Back in college, Amy Klobuchar submitted an article to Cosmo—and oops, we rejected it. So she went to law school instead and then from Minnesota all the way to the U.S. Senate. She shares what she's learned along the way.
1. Leadership starts at the bottom.
As an intern for Vice President Walter Mondale, I arrived the first day ready to write policy memos and change the world...but my assignment was doing an inventory of the furniture. I spent three weeks crawling underneath sofas and tables. I learned two lessons. One, the Vice President was honest — nothing was missing. Two, you have to take your job seriously, even though it may not be the job that you dream of having. That was my first job in Washington, D.C.—senator was my second.
2. Get a little help from your friends.
I was one of the first women partners at my law firm, the first woman in my Minnesota prosecutor job, and the first woman elected from my state to the Senate. So advice from women who had done similar things was important for me. The women of the Senate—given that there are only 20 of us and 80 men—have worked hard to build friendships across party lines. We have potluck dinners and know one another's families. It's no surprise to me that all 20 women voted for the compromise to get out of the shutdown last year. We have built the trust you need for compromise to happen.
3. Always keep your sense of humor.
My first lunch in the Senate was in the LBJ dining room, which is very fancy. I grabbed some soup off the buffet and got ready to dive in, and all of a sudden, Patty Murray, the senator from Washington, ran around the table, grabbed my arm, and said, "Amy, you took the entire bowl of Thousand Island dressing, and you're about to eat it!" Of course, it was a woman who came to my rescue. I just laughed and said, "Well, that's the way we do it in Minnesota! We eat the Thousand Island dressing." While you have to take your work seriously, you don't always have to take yourself seriously. Admit that you have flaws, and don't try to be perfect all the time.
4. Get stuff done.
Someone once said that women politicians have to speak softly, which I don't agree with, and carry a big statistic—that, I agree with. Women politicians tend to lead by being accountable for results. We focus on goals and outcomes. You can't get by on just swagger.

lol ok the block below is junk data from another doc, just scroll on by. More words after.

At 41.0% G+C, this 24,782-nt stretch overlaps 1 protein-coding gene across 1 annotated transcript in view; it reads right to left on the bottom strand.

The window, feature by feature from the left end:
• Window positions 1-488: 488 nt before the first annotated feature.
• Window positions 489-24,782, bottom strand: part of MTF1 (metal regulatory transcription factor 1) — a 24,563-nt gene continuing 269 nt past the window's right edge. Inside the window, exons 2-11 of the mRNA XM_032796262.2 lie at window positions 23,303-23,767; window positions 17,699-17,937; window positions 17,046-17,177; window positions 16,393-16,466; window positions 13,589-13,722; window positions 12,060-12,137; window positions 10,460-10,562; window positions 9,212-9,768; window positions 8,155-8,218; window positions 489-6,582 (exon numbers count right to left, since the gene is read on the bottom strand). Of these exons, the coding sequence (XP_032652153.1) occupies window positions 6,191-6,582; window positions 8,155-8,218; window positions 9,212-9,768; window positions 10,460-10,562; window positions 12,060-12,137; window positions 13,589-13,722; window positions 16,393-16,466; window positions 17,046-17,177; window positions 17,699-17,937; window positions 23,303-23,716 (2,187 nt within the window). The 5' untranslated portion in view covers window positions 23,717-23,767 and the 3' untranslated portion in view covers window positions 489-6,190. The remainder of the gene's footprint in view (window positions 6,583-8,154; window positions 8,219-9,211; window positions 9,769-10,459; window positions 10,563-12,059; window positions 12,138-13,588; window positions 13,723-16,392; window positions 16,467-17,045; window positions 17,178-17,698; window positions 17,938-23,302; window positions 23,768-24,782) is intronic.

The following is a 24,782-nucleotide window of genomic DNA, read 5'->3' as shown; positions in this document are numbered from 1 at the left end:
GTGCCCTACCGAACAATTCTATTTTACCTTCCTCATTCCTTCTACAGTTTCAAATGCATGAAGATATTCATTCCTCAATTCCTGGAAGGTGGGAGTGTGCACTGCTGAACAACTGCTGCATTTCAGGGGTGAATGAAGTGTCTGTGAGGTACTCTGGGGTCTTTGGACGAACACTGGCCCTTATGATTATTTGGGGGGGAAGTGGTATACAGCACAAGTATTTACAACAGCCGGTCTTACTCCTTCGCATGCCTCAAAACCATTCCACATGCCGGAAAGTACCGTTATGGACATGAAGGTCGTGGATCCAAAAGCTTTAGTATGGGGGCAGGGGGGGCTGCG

5. Put it in perspective.
In any job, you can come under attack or have a door slammed in your face. You do want to listen to critics; you don't want to be in a cocoon and never change. Get a second opinion from coworkers and friends. Know that criticism can be valid, but don't take it personally.
6. Relish the best parts.
In my job, there are a lot of personal attacks. But then I'll do a neighborhood forum and be introduced as "the best thing since canned beer." Enjoy the great parts of your job, and let them balance out the negative.
Amy Takes Cosmo's Career Quiz!
What stands out in an interview?
Passion—I look for someone who seems excited about the potential for the work.
Do you have a secret to public speaking?
Projection and eye contact are key. My fourth-grade teacher, Miss Kalionen, would go to the back of class and yell, "You have to speak loud enough so that I can hear you...and look right at me!"
Any tips on dealing with the public?
Even when you are tired or rushed, always try to treat each person you meet with dignity and respect.
What should you wear to the office?
I work with people who wear some really nice clothes that I can't quite afford! Try not to dwell on that. Look professional, and remember that the quality of your work matters more than the quality of your clothes.
This article was originally published as "Your Career Get Ahead Guide: Work Hard and Love It" in the May 2014 issue of Cosmopolitan. Click here to get the issue in the iTunes store!
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This article originally appeared on Cosmopolitan.com. Minor changes have been implemented by the Cosmo.ph editors.